German prosecutors raided the offices of Volkswagen’s Audi subsidiary Wednesday, further increasing the pressure on its embattled chief executive Rupert Stadler.
The raids on Audi’s biggest production sites in Ingolstadt and Neckarsulm in southern Germany (and seven other locations) were the first targeting the unit since VW’s diesel emissions scandal broke a year and a half ago. To the company’s acute embarrassment, they coincided with a press conference where Stadler was producing the upmarket brand’s annual results.
Things are already bad enough for Stadler. Not only is the company in a dispute with distributors in China, hitting sales in the brand’s most important market outside Europe. But Stadler is also personally involved in a civil case in a regional labor court that accuses him of having had direct knowledge of the use of illegal software to hide excess emissions back in 2012.
The DoJ had initially only accused VW of developing and installing defeat devices on its 1.6 and 2.0-liter cars, but earlier this year accused Audi of having separately done likewise for around 80,000 Audi and Porsche vehicles with 3-liter engines sold in the U.S. between 2009 and 2015. Those accusations, which accounted for some $1.7 billion of VW’s total settlement with the U.S., effectively form the basis for Wednesday’s raids.
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“With these search orders, we aim to clarify in particular who was involved in using the technology concerned and in passing false information to third parties,” the prosecutors said “I have all along supported efforts to clear up the diesel issue at Audi.” Stadler’s home was not among those searched Wednesday, according to Bloomberg.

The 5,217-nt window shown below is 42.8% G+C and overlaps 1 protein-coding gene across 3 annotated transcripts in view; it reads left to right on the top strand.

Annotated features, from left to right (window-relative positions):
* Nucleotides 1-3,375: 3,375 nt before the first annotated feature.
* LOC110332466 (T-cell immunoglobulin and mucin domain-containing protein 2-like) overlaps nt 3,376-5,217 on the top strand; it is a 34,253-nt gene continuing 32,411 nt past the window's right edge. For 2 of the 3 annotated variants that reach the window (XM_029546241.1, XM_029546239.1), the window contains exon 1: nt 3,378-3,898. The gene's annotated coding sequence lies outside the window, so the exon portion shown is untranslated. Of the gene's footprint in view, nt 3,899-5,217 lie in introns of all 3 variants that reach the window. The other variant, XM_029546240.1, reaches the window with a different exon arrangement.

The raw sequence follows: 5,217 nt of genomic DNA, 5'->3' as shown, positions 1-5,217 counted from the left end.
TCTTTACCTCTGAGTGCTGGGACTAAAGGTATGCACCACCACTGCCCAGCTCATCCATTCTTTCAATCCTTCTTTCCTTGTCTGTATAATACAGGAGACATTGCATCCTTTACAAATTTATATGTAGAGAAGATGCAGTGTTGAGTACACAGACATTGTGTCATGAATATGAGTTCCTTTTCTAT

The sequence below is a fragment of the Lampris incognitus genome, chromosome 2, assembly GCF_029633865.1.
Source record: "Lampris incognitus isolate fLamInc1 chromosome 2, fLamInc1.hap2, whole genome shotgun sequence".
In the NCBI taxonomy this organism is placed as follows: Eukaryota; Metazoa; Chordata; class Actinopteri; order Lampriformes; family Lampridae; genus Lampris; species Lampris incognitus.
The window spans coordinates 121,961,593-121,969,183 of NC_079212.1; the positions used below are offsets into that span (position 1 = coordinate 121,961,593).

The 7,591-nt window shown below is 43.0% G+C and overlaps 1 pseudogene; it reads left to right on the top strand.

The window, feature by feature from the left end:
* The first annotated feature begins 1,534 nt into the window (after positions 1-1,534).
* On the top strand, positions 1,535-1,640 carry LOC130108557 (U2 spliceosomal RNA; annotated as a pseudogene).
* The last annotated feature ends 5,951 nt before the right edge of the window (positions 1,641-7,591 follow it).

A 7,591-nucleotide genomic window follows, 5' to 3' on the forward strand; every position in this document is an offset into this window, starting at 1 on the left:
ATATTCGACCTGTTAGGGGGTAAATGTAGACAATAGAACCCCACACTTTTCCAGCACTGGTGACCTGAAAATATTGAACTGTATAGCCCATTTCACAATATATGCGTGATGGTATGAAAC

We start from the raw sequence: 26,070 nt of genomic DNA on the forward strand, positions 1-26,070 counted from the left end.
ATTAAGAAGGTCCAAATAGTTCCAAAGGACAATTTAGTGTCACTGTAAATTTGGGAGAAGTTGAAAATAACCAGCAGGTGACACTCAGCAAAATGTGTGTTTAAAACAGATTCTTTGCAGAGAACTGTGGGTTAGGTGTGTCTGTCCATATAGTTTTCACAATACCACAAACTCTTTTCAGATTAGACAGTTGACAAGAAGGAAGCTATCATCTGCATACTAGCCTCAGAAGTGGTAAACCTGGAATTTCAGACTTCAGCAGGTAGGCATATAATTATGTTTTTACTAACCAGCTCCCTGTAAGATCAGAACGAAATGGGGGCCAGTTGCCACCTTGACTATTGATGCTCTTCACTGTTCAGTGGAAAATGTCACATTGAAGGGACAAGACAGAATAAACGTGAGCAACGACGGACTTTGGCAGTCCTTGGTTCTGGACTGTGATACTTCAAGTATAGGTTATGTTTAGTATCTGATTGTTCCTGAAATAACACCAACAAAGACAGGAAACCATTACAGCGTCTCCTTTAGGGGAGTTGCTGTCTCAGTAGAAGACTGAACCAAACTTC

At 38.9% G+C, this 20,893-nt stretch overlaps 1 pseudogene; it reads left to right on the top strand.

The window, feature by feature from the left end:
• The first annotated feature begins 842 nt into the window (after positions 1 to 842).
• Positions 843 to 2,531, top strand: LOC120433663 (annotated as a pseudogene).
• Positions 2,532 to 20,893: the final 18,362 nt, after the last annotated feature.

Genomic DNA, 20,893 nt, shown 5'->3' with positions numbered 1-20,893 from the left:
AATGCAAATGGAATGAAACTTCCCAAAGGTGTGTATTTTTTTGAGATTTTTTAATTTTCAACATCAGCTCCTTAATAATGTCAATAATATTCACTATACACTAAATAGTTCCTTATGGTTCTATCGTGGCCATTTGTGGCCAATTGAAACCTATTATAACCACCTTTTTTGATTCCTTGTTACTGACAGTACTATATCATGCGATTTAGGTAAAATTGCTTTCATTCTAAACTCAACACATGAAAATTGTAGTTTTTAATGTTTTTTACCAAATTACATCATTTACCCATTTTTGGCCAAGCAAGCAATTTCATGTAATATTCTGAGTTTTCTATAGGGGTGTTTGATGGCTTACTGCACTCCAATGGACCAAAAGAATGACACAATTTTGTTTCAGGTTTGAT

Audi last month fired four engineers including Ulrich Weiss, its former head of engine development, for a “gross breach of duty.” Only days earlier, Weiss had accused Stadler of having direct knowledge of the use of illegal software as early as 2012. Weiss’s suit, filed in a district labor court in Heilbronn in the south-western state of Baden-Württemberg, is aimed at forcing Audi to give him his job back. If the court upholds those complaints, it could badly dent the credibility of VW’s claims that the conspiracy was limited to a small circle of engineers, and that the group’s top management only became aware of it weeks before the scandal broke.
VW’s group management stood by Stadler at its own annual press conference in Wolfsburg, but German reports have suggested that the solidarity among the company’s top brass is fraying.
Stadler is considered a protégé of VW group patriarch Ferdinand Piëch, who was supervisory board chairman from 2002 to April 2015. Stadler ran Piëch’s private office for five years and also sat on the board of two trusts managing Piëch’s 15% stake in Porsche Automobil Holding SE, the holding company that controls a 52% stake in VW. According to filings released earlier this month, Stadler has now stepped down from those trusts. At the same time, the other shareholders in Porsche Automobil Holding – who are mostly members of the same extended family – are now trying to lever the 78 year-old Piëch out of his last remaining position of influence. Porsche has announced plans to dissolve its board and re-elect a new one, and Piëch’s name is not on the list of candidates.